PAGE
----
Several times a month I talk on the phone with my cousin Connie who lives in Florida. Invariably the conversation turns to food and what we have been cooking. Almost in her mid-eighties, Connie cooks for herself everyday. She is a real inspiration to me. Connie’s mom (my great aunt Calogera) died when Connie was nine, but Connie has very vivid memories of her, mostly involving food. Aunt Calogera was an expert cook and baker. I wish I had known her. During our most recent conversation Connie mentioned that her mother made the most delicious fava bean dish. As she described it, it was something I had never seen any of my relatives cook. She had no written recipe, but she gave me some rough instructions that sounded simple enough, and I love fava beans. The favas (probably the dried variety) were slowly simmered in garlic and olive oil and water until they fell apart into a soupy mixture, then fresh spinach was added and cooked until soft.
My husband came into the house a few days ago with a ten-pound bag of fresh fava beans from our garden. So I decided to try to recreate my Aunt Calogera’s beans. Fava beans are a high-maintenance ingredient; like artichokes, they require some serious work before you can eat them. They must be removed from their pod, boiled, then the outer skin removed. But they are worth the effort. Calogera’s recipe called for spinach, but when I went to the store the spinach looked wilted so I bought red Swiss chard instead. I think it works very well because the sweetness of the chard is set against the slightly bitter beans. When the dish is finished you have green fava bean puree and the darker leafy, reddish chard on top. This is a nice side dish; even my teenage daughter liked it. It could go over pasta or thinned down into a soup. Enjoy with a nice loaf of artisanal bread.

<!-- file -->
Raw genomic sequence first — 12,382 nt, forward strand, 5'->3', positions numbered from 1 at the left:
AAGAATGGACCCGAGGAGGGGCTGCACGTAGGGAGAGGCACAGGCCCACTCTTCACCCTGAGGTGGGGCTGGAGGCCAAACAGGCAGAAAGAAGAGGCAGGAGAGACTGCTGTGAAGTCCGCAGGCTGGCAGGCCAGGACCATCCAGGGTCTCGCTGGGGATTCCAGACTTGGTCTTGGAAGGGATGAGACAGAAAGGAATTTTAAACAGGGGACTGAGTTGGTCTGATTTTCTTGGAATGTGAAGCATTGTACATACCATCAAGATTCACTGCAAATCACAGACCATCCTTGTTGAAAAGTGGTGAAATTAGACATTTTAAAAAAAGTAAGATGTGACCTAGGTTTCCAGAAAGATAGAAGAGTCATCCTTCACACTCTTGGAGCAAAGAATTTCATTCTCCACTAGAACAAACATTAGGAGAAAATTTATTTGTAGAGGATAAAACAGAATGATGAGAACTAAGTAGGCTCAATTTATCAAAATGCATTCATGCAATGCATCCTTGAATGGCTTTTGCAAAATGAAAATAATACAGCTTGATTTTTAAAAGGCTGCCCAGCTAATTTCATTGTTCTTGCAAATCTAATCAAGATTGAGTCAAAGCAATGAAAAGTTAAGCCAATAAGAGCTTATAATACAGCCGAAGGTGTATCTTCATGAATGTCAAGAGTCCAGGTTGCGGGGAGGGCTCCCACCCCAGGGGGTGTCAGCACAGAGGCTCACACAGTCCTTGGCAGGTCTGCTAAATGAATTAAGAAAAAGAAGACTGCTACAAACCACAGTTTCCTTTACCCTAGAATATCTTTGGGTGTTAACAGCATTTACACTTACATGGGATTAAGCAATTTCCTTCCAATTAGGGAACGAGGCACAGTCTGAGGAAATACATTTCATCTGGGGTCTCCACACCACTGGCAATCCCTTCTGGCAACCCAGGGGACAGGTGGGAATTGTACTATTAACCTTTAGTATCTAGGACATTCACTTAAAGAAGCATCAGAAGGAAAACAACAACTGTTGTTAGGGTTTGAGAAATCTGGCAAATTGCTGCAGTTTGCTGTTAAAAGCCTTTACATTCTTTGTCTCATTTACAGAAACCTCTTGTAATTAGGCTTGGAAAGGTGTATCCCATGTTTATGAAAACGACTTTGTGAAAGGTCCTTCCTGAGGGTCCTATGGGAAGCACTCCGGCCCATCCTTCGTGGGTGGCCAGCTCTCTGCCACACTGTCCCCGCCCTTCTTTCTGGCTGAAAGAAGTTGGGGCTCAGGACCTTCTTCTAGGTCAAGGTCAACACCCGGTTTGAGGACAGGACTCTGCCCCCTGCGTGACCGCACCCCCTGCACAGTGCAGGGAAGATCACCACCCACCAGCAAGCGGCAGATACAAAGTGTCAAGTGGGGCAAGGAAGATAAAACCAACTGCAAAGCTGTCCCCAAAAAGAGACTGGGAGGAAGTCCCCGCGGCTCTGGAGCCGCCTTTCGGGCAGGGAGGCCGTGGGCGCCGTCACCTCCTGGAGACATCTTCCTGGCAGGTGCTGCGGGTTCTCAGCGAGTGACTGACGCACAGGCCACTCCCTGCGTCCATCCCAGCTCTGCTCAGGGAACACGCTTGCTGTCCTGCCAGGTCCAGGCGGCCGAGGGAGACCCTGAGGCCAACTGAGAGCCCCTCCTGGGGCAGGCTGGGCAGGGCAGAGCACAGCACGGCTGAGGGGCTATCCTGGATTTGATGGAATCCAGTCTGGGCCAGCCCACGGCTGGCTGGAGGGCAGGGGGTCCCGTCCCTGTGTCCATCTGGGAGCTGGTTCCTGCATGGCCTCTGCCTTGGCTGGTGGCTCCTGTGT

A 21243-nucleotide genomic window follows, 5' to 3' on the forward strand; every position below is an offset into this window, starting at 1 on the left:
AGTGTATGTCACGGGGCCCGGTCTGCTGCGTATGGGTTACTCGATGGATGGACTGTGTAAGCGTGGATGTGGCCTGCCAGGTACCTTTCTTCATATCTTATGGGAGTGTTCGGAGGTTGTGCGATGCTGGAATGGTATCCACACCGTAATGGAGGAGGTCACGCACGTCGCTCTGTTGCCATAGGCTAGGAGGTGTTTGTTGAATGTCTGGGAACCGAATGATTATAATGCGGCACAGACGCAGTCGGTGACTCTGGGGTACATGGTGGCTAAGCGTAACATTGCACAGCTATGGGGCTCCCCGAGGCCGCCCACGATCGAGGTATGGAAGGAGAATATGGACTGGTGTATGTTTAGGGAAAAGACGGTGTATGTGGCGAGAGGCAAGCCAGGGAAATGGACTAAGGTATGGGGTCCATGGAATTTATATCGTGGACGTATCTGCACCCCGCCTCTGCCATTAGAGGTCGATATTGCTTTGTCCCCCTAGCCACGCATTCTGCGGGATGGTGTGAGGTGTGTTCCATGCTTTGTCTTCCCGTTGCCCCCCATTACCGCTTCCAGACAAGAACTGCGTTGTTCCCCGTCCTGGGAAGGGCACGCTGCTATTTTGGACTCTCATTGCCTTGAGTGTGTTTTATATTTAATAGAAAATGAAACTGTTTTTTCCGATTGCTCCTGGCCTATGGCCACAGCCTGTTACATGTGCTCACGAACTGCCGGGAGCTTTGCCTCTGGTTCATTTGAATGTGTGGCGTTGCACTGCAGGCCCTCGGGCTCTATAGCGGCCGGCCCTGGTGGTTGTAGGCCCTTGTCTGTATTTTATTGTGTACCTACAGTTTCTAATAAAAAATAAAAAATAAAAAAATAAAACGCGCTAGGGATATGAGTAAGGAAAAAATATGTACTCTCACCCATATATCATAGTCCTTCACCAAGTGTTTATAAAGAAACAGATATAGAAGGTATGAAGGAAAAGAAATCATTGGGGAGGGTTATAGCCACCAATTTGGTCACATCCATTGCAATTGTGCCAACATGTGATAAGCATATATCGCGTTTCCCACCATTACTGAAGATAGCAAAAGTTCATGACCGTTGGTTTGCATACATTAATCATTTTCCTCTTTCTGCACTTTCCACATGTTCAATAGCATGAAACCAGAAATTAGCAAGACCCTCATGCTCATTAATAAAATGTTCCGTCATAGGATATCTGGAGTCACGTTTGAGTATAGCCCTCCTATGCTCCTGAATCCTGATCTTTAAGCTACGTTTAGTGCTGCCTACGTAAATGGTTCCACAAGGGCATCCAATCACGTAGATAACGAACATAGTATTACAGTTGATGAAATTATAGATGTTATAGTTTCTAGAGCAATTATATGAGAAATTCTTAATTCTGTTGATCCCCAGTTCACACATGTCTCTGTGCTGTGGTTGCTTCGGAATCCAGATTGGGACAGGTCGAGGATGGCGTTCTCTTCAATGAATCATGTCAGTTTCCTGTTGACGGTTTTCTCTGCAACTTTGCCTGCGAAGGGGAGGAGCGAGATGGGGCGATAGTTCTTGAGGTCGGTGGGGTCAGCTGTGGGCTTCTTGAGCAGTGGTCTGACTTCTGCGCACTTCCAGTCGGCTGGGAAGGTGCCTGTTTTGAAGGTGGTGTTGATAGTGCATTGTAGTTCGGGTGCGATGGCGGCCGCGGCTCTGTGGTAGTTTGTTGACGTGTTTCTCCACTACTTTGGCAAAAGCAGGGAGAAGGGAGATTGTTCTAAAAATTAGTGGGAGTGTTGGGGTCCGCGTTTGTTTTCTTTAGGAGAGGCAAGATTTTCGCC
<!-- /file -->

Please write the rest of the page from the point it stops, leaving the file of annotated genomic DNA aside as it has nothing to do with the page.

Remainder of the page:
Fava Beans and Swiss Chard
1/4 c. + 3 Tbsp. extra virgin olive oil
8 cloves garlic, divided and minced
3 c. fresh fava beans, pre-boiled and peeled
1/2 c. chopped grape tomatoes
2 c. chicken broth
1/2 c. water
2 basil leaves, chopped
1 tsp. fresh lemon juice
7 large red Swiss chard leaves, stems removed and chopped
Heat a frying pan with 1/4 c. olive oil. When oil is hot add 4 cloves chopped garlic and saute until soft but not brown. Add fava beans and turn to coat with oil and garlic. Saute for 5 minutes. Add tomatoes and let cook 5 minutes. Mash tomatoes with a fork to release liquid. Add chicken broth, water and basil. Cover and cook 15-20 minutes on medium heat. Mash beans with a fork slightly during cooking. The beans will begin to thicken and turn into something resembling stew. Remove from heat and puree fava mixture in the blender. Add lemon juice. At this point it should look like soup. Pour into a serving bowl and set aside. In the same frying pan add remaining olive oil and, when hot, add 4 cloves of chopped garlic. Cook garlic until it begins to brown. Add Swiss chard. Saute, uncovered, for 5 minutes until chard has wilted and is soft. Place chard on top of fava puree. Serve with bread. Serves 4-5.